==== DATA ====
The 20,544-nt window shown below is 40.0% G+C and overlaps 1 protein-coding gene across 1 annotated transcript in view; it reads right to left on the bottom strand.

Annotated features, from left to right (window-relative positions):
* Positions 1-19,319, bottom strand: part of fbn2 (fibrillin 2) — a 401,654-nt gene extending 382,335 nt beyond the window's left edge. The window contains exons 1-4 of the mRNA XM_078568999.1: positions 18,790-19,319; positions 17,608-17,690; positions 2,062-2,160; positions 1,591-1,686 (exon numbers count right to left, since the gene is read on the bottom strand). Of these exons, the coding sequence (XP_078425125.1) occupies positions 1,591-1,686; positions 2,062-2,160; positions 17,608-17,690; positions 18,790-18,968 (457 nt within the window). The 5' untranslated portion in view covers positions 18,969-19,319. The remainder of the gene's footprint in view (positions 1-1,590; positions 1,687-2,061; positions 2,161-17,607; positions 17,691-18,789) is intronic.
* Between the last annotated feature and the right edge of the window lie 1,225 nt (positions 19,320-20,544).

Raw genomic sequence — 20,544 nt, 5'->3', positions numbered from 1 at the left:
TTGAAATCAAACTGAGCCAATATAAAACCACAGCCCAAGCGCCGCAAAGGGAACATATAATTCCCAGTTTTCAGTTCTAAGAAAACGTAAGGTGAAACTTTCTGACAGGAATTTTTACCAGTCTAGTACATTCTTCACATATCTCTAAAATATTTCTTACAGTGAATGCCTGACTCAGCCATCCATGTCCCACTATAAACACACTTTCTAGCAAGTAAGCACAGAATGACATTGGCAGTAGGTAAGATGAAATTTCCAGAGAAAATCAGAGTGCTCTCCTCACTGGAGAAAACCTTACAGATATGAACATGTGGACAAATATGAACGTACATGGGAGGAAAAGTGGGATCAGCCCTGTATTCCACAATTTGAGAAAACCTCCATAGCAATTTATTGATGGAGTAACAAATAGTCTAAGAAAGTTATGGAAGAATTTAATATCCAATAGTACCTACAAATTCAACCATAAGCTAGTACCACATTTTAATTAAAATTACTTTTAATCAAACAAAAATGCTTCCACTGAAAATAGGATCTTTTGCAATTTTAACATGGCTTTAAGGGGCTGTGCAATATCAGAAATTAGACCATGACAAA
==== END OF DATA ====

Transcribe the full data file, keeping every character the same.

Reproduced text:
The 20,544-nt window shown below is 40.0% G+C and overlaps 1 protein-coding gene across 1 annotated transcript in view; it reads right to left on the bottom strand.

Annotated features, from left to right (window-relative positions):
* Positions 1-19,319, bottom strand: part of fbn2 (fibrillin 2) — a 401,654-nt gene extending 382,335 nt beyond the window's left edge. The window contains exons 1-4 of the mRNA XM_078568999.1: positions 18,790-19,319; positions 17,608-17,690; positions 2,062-2,160; positions 1,591-1,686 (exon numbers count right to left, since the gene is read on the bottom strand). Of these exons, the coding sequence (XP_078425125.1) occupies positions 1,591-1,686; positions 2,062-2,160; positions 17,608-17,690; positions 18,790-18,968 (457 nt within the window). The 5' untranslated portion in view covers positions 18,969-19,319. The remainder of the gene's footprint in view (positions 1-1,590; positions 1,687-2,061; positions 2,161-17,607; positions 17,691-18,789) is intronic.
* Between the last annotated feature and the right edge of the window lie 1,225 nt (positions 19,320-20,544).

Raw genomic sequence — 20,544 nt, 5'->3', positions numbered from 1 at the left:
TTGAAATCAAACTGAGCCAATATAAAACCACAGCCCAAGCGCCGCAAAGGGAACATATAATTCCCAGTTTTCAGTTCTAAGAAAACGTAAGGTGAAACTTTCTGACAGGAATTTTTACCAGTCTAGTACATTCTTCACATATCTCTAAAATATTTCTTACAGTGAATGCCTGACTCAGCCATCCATGTCCCACTATAAACACACTTTCTAGCAAGTAAGCACAGAATGACATTGGCAGTAGGTAAGATGAAATTTCCAGAGAAAATCAGAGTGCTCTCCTCACTGGAGAAAACCTTACAGATATGAACATGTGGACAAATATGAACGTACATGGGAGGAAAAGTGGGATCAGCCCTGTATTCCACAATTTGAGAAAACCTCCATAGCAATTTATTGATGGAGTAACAAATAGTCTAAGAAAGTTATGGAAGAATTTAATATCCAATAGTACCTACAAATTCAACCATAAGCTAGTACCACATTTTAATTAAAATTACTTTTAATCAAACAAAAATGCTTCCACTGAAAATAGGATCTTTTGCAATTTTAACATGGCTTTAAGGGGCTGTGCAATATCAGAAATTAGACCATGACAAA